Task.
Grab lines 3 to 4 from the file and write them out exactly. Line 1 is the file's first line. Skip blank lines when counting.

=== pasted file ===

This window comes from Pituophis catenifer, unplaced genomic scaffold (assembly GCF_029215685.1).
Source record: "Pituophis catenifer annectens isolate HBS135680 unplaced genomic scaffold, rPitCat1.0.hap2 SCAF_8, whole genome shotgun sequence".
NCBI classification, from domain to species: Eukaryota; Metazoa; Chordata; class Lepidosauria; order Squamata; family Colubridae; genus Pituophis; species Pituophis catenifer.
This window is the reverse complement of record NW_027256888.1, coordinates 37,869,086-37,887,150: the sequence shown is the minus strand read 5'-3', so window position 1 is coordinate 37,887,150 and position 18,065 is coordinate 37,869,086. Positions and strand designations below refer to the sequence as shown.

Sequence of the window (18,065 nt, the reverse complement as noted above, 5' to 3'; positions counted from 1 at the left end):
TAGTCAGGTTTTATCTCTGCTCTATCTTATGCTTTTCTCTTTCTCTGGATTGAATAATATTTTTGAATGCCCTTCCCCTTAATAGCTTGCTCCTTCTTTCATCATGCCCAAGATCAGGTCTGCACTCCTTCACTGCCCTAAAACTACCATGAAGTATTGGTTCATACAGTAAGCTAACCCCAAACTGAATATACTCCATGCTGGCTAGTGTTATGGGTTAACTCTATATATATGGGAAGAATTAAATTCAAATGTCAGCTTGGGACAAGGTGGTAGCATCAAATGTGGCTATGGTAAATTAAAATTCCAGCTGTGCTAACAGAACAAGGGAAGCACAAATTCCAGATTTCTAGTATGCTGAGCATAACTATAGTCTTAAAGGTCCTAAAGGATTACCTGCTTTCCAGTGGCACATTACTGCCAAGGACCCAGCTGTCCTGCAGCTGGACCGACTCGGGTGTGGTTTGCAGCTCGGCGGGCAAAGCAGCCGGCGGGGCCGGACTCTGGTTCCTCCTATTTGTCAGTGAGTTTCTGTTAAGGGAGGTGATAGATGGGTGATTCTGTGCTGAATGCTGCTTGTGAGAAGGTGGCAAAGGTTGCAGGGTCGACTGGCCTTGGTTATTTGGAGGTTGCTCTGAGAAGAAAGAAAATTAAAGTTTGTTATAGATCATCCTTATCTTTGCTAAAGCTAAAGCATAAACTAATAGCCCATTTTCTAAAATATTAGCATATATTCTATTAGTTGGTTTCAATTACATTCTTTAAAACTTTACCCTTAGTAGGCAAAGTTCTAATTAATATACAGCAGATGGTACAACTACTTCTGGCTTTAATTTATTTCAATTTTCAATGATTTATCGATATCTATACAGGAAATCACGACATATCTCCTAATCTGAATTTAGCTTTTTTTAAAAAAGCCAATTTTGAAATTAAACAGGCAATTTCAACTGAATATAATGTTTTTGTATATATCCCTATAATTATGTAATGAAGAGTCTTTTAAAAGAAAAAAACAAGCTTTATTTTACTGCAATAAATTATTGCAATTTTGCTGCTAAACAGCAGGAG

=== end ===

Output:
NCBI classification, from domain to species: Eukaryota; Metazoa; Chordata; class Lepidosauria; order Squamata; family Colubridae; genus Pituophis; species Pituophis catenifer.
This window is the reverse complement of record NW_027256888.1, coordinates 37,869,086-37,887,150: the sequence shown is the minus strand read 5'-3', so window position 1 is coordinate 37,887,150 and position 18,065 is coordinate 37,869,086. Positions and strand designations below refer to the sequence as shown.